The Plagiarism Page

Forms of Plagiarism

Plagiarism in my courses includes but is not limited to:

  • The use of another person’s academic work, in part or in total, without giving credit
  • Unauthorized collaboration, regardless of credit given (i.e. group work)
  • Representing another person’s work, in part or in total, as your own
  • Changing the sentence structure, word order, or word choice of another’s work in a superficial way so as to pass off another person’s ideas, research, or writing style as your own


The “Common Knowledge” Clause

Material does not have to be cited if it is common knowledge—that is, knowledge that most American high school graduates already know. (E.g. Humans once painted in caves. Berlin is the capital of Germany. Etc.)


The “Textbook" Clause

Material does not have to be cited if both of these points are true:

  • If the information contained in a student’s work is found in a course textbook or other assigned reading
  • And, if that information is presented in such a way that the work is not basically copying the reading material word–for–word.

For example, if a student's textbook lists the Stone Age as beginning in 3,000 BCE, then student can simply include this date. But, if a student copied full sentences from the textbook, then that would be plagiarism.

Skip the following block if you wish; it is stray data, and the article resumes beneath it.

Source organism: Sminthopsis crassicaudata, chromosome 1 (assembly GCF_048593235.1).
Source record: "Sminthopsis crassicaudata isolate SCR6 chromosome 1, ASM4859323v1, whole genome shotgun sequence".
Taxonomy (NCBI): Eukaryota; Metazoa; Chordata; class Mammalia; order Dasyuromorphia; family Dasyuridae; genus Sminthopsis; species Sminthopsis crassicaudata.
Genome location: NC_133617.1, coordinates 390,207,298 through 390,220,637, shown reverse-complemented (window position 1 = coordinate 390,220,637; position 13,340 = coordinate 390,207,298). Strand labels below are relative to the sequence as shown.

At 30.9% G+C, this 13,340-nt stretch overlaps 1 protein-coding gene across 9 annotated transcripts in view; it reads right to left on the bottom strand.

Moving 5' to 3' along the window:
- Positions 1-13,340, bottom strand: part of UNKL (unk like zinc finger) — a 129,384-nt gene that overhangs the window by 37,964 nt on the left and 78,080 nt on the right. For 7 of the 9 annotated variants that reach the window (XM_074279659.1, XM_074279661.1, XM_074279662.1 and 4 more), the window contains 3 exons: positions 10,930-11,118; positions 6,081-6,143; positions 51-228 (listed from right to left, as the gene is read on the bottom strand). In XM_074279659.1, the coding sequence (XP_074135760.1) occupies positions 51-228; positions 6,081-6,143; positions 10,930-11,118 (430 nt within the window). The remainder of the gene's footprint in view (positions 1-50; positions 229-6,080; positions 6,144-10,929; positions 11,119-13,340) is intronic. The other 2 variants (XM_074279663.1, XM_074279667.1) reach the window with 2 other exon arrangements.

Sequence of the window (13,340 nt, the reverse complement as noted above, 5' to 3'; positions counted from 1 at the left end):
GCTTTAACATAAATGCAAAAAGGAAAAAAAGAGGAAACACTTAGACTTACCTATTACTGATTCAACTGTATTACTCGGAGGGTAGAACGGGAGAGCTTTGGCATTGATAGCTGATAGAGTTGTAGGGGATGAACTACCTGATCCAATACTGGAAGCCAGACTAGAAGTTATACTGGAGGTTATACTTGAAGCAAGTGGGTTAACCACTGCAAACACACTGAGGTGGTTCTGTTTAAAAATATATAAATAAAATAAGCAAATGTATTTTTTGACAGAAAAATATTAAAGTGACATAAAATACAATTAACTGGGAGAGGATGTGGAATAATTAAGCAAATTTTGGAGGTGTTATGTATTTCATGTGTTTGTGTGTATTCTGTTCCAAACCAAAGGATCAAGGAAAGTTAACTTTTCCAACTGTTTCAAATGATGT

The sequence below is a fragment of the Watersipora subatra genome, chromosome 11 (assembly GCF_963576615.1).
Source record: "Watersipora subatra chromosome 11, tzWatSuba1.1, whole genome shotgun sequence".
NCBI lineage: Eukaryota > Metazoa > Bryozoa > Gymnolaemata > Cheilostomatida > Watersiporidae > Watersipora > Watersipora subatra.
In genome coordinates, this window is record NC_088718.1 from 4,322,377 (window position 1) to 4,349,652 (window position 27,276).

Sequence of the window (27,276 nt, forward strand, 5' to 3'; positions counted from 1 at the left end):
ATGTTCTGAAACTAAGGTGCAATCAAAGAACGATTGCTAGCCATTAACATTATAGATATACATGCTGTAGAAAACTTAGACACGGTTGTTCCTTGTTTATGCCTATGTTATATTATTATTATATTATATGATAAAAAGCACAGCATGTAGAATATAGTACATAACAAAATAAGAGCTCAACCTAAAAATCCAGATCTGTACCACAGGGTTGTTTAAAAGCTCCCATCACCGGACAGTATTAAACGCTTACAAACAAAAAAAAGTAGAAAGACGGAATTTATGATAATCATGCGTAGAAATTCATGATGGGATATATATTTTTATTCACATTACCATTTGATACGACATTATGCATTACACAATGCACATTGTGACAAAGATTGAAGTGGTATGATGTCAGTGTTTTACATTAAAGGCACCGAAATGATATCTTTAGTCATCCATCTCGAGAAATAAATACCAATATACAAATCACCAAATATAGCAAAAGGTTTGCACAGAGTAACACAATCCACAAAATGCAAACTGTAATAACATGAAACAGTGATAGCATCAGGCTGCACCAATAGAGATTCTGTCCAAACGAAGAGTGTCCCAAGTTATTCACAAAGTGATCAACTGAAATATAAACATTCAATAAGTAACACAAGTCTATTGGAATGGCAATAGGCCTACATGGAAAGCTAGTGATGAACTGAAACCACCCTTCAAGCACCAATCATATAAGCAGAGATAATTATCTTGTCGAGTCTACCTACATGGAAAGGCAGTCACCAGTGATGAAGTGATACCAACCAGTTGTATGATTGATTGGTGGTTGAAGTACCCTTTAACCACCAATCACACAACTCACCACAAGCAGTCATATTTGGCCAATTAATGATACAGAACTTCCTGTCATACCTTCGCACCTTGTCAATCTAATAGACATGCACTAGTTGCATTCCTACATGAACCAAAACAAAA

The “10% Rule”

As a general rule, a college assignment is considered an original work only if the vast majority of text is original. Generally, no more than 10% of a work can be someone else’s words, regardless of proper quotes or citation.


Intent

When reviewing a possible case of plagiarism, the student’s intent will not be taken into consideration. In other words, an act of plagiarism is plagiarism whether or not the student claims to have intended plagiarism.


Mistakes & Accidents

The possibility that the student mistakenly or accidentally committed plagiarism will not be taken into consideration. I strongly suggest that you discuss your sources with the Writing Center before turning in work.


Appeal to Ignorance

A student’s claim to ignorance with concern to policy will never be treated as a valid justification of plagiarism.


Collaboration

Students are not permitted to collaborate on an essay, discussion post, quiz, test, or any written assignment. Having someone proofread your work is ok, but that can only entail matters of style, grammar, and spelling.


Disciplinary Action for Plagiarism

Per departmental policy, the first offense of plagiarism will result in a zero for the assignment. Any additional acts of plagiarism will result in an F for the course and possible disciplinary action by the Dean (e.g. expulsion).